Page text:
Abstracted from an article in Wired Magazine:
The testing ground for the Italian experiment is a postcard-worthy, 24-acre Tuscan winery called Il Paradiso di Frassina.
In 2006, the researchers set up speakers in front of young plants in wooden tubs and older plants in a small vineyard on an isolated area of the estate. Shoots and tendrils exposed to this sonic fertilizer were tested once a week from May until December, when the plants go dormant.
They examined, among other variables, chlorophyll and nitrate content with a handheld Konica Minolta Spad-502 meter; photosynthetic and transpiration rates were checked with a Ciras-I infrared gas analyzer.
“Sound exposure has some positive effects on vine growth in the vineyard, especially shoot growth,” says lead researcher Stefano Mancuso, a professor of agriculture at the University of Florence. “The results aren’t conclusive yet, but total leaf area per vine was always higher in sound-treated vines, both in the vineyard and in the pots. The silent control pot-grown vines also showed delayed development.”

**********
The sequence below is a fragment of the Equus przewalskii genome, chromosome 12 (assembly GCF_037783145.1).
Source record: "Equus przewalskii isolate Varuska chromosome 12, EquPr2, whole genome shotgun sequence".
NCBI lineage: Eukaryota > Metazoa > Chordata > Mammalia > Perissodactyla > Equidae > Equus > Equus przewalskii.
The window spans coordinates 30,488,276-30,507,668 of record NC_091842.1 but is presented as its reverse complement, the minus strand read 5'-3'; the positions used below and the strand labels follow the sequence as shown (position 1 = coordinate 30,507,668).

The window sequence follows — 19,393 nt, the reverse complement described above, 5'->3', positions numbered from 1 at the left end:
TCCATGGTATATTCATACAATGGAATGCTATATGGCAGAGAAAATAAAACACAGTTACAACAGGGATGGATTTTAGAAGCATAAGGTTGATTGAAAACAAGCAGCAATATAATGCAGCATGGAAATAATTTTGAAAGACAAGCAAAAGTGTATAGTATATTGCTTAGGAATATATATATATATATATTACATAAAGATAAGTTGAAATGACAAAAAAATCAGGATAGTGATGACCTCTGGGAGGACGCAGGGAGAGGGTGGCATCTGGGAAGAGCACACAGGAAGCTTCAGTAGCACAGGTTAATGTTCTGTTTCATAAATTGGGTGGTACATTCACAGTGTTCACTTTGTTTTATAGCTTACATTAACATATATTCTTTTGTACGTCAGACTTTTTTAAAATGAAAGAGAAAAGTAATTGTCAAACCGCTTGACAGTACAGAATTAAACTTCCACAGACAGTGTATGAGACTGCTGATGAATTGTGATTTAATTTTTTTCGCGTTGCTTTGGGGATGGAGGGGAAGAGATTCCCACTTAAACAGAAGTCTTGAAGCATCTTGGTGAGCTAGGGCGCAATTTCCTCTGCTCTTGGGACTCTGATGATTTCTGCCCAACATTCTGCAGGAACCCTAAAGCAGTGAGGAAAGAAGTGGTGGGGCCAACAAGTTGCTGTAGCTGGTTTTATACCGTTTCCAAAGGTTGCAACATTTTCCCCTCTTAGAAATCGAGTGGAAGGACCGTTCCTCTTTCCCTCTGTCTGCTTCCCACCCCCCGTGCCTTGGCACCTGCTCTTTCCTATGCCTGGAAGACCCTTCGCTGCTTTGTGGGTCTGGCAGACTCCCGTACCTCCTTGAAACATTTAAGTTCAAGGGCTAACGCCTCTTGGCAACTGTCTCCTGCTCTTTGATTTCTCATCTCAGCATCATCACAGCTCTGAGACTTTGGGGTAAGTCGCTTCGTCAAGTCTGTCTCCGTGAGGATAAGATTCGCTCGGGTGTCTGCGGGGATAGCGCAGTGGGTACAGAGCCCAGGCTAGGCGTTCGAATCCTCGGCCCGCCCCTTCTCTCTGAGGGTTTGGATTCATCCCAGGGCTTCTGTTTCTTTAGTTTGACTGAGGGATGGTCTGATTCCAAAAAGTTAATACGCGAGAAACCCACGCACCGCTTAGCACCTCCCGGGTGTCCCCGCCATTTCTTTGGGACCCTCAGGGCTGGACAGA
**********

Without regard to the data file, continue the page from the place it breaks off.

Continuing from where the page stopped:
This was also reported in the Sydney Morning Herald.
Since the 1950s, researchers have been conducting formal and informal experiments on music’s effects on plants. Although there have been a few null-results or negative results, the vast majority of studies report that plant growth is significantly enhanced by classical music. The music in this vineyard is played at a very low level, so clearly the volume isn’t a factor, and it’s turned up for human visitors. So at least for plants, not only does classical music not have to be loud enough to hear for the music to affect them, it’s clear that one doesn’t even have to have ears!